THE BLADE Enlarge | Buy This Image
There are many reasons that Toledo Mayor-elect D. Michael Collins defeated incumbent Mike Bell this month, but the failure of the Bell administration to serve Toledo’s neighborhoods — including the homeless population — is one of the biggest. Fortunately, competent and dedicated local shelters continue to keep homeless people off Toledo’s streets.
On this issue, Mr. Collins should learn from Mayor Bell’s mistakes. He can start by making the city’s Department of Neighborhoods responsive, open, and accountable. Working with shelters, the United Way of Greater Toledo, and homeless people and their advocates, he will also need to re-evaluate how this community serves the homeless and rebuild trust between city government and emergency shelters.
Relations have frayed badly under this administration. The Blade reported recently that the city had withheld, since July 1, roughly $8,000 a month in federal aid to Family House, a shelter in central Toledo, over $19 spent on gasoline to transport homeless people to a Mud Hens game. The city finally paid the shelter this month, Renee Palacios, the executive director of Family House, told The Blade’s editorial page.
It’s unclear whether the Department of Neighborhoods sought to punish an outspoken shelter director or was just blinded by red tape. Either way, under Mayor Bell, the department has become an unresponsive bureaucracy that at times appears almost at war with the shelters.
Cuts in funding from the U.S. Department of Housing and Urban Development demand efficient delivery of services. That’s impossible if all those who are charged with helping Toledo’s homeless population are not working together.
So-called centralized intake has become one of the most divisive issues. Before this year, Toledo had a “no wrong door” policy. Homeless people would go to a shelter and either find help there or get sent to another shelter.
Since early this year, however, people who seek shelter must call the United Way’s 211 line. They answer certain questions, then get referred by an operator to a shelter that has room. One shelter even installed a phone near its entrance so that staff members could help homeless people with 211 calls.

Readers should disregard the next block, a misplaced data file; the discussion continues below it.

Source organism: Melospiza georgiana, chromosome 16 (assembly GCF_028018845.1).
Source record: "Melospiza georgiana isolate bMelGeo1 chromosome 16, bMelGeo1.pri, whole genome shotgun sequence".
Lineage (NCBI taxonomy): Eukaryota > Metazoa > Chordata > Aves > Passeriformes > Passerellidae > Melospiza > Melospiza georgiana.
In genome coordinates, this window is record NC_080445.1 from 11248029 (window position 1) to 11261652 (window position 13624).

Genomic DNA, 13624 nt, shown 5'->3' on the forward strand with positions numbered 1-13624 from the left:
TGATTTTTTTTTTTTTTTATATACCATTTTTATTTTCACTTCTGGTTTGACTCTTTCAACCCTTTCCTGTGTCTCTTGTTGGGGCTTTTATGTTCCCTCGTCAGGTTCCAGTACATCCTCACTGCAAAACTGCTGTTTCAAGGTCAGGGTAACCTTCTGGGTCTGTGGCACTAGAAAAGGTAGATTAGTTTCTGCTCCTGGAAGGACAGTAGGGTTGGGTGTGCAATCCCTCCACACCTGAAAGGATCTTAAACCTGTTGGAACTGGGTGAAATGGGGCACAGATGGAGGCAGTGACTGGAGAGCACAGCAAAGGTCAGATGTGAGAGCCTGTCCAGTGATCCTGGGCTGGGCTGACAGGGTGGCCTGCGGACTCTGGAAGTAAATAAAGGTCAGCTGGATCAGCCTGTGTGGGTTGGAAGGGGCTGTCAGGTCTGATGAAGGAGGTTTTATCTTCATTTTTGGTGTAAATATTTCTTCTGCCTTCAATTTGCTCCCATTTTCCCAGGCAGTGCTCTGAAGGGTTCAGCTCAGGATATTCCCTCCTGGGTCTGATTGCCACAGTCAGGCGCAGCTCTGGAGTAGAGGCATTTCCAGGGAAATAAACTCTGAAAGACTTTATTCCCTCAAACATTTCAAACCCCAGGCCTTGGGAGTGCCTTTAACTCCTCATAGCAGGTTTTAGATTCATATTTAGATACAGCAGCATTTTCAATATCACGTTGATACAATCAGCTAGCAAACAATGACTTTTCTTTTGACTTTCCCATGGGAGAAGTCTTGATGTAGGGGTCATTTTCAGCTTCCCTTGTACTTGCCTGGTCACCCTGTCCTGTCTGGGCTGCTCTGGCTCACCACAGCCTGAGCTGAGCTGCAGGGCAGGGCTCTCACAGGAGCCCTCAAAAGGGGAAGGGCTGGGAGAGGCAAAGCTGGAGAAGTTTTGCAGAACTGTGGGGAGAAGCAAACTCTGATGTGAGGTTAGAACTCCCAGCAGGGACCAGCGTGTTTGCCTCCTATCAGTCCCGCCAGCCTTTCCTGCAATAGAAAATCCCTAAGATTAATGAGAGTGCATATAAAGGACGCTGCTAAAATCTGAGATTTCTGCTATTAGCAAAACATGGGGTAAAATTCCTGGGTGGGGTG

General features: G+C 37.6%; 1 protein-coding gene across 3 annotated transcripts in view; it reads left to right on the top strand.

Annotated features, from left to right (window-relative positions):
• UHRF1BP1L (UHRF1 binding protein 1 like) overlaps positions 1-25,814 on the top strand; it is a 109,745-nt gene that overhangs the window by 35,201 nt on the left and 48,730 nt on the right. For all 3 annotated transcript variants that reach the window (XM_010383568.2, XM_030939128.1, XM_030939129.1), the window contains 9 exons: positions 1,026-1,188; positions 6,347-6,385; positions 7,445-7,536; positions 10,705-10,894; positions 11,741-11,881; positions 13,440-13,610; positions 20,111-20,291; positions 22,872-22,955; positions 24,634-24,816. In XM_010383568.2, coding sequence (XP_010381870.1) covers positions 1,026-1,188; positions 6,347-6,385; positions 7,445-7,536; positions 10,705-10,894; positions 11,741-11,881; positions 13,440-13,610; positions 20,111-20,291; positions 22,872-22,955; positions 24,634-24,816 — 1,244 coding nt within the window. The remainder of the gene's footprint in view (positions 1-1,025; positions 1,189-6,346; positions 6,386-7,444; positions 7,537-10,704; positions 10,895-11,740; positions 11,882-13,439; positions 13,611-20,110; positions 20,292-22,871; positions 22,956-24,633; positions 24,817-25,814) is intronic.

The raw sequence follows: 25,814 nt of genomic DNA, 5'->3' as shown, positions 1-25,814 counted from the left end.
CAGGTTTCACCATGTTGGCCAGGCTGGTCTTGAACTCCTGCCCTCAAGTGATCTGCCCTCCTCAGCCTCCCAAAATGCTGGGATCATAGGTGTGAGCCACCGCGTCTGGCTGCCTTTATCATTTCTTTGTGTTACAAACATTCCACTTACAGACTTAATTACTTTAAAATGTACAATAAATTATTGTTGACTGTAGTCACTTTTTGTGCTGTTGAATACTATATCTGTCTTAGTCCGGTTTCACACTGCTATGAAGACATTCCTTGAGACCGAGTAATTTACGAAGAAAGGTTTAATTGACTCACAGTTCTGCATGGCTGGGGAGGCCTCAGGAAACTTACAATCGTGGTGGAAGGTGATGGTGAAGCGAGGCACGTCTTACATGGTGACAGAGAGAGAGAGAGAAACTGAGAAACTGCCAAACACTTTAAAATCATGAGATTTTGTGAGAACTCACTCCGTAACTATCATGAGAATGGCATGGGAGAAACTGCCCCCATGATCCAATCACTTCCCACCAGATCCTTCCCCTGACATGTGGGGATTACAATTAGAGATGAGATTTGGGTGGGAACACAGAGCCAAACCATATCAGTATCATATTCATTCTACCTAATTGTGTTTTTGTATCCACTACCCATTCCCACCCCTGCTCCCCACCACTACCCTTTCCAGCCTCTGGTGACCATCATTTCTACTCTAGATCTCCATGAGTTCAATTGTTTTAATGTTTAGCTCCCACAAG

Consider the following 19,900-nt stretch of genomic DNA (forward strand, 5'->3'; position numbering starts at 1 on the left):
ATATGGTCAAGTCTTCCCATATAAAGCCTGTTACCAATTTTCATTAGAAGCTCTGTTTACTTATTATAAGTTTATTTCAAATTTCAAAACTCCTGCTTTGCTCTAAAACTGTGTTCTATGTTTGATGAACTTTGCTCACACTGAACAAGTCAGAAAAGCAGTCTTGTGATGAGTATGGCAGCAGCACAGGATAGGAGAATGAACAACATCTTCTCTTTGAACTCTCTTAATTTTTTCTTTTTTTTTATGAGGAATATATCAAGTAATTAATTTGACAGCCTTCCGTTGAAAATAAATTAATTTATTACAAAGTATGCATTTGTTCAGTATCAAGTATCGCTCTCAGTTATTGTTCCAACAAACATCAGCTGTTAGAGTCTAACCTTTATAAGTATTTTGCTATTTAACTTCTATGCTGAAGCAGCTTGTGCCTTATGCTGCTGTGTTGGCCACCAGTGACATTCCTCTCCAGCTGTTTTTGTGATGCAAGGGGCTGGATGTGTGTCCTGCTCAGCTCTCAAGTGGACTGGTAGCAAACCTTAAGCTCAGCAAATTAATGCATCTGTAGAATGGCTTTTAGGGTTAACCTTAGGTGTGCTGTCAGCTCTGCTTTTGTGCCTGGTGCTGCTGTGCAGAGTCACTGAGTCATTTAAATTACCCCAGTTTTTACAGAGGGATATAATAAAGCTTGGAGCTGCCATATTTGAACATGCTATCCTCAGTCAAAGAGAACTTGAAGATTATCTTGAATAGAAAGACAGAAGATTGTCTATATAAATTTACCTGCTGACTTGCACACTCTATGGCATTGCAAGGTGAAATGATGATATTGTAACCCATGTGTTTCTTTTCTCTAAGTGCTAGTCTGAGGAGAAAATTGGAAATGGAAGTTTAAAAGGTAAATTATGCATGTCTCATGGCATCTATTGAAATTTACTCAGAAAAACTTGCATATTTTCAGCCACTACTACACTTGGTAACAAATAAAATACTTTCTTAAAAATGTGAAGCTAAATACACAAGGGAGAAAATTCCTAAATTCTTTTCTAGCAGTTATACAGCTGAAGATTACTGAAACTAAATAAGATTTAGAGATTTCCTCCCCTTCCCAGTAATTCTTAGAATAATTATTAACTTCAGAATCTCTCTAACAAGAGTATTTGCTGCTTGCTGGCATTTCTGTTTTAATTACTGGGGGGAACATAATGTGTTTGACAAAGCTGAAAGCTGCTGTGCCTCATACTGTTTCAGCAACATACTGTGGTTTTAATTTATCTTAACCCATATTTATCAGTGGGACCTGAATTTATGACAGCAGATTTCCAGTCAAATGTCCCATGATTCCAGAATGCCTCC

Once in an emergency shelter, clients are supposed to meet quickly with United Way housing specialists — funded by the Toledo-Lucas County Homelessness Board — who assess their needs and try to place them in permanent housing. United Way gets $193,000 a year to provide these so-called coordinated assessment services. (The agency gets no additional money for its 211 line.)
United Way’s 211 system has advantages, including up-to-date and thorough information about shelter availability in Toledo, round the clock. At the United Way call center in downtown Toledo, the conversations of call operators are monitored for thoroughness, accuracy, initiative, and even empathy.
But some calls were mishandled, especially after hours and on weekends, when they were taken by out-of-county operators in Napoleon, 40 miles away. Outsourcing those calls was a mistake. Local operators now handle all calls.
The best option may be to use both 211 and “no wrong door,” as Ken Leslie, a local homeless advocate and founder of Tent City, recommends. While keeping the advantages of 211 central access, shelters could also immediately serve people at their doors who may be cold, hungry, or mentally ill.
The two systems could complement each other, as long as both recorded and reported all emergency shelter placements, so that the community’s data bank of shelter beds remained current.
Continuing to use United Way case managers and housing specialists to move people from emergency shelter to permanent housing may also be the best option. United Way is adding a case manager for coordinated assessment, and backlogs have reportedly ended.
Wait times in emergency shelters to see a housing specialist don’t exceed a week, and often are less than 72 hours. Coordinated assessment has lowered the number of people returning to homelessness.
Still, the Bell administration and its successor, and the community, should determine how the system could improve. Would United Way case workers, for example, be more effective if they were based in assigned shelters?
Among the other issues the community must examine, perhaps through a task force, is developing more flexible local guidelines for rapid rehousing — the practice of moving people out of shelters quickly. Rapid rehousing doesn’t work for everyone, including some victims of domestic abuse. Homeless people, and former homeless people, must be part of this larger community conversation.
Roughly 1,000 people are homeless in Toledo at any given time, but as many as 3,000 are homeless at some time during the year. So far, Toledo has made sure they don’t end up under bridges, in parks, or inside vacant buildings.
Much of that progress was threatened during the Bell administration. Maintaining it, and moving forward, will take a lot more openness, good will, and cooperation from Mayor Collins’ team.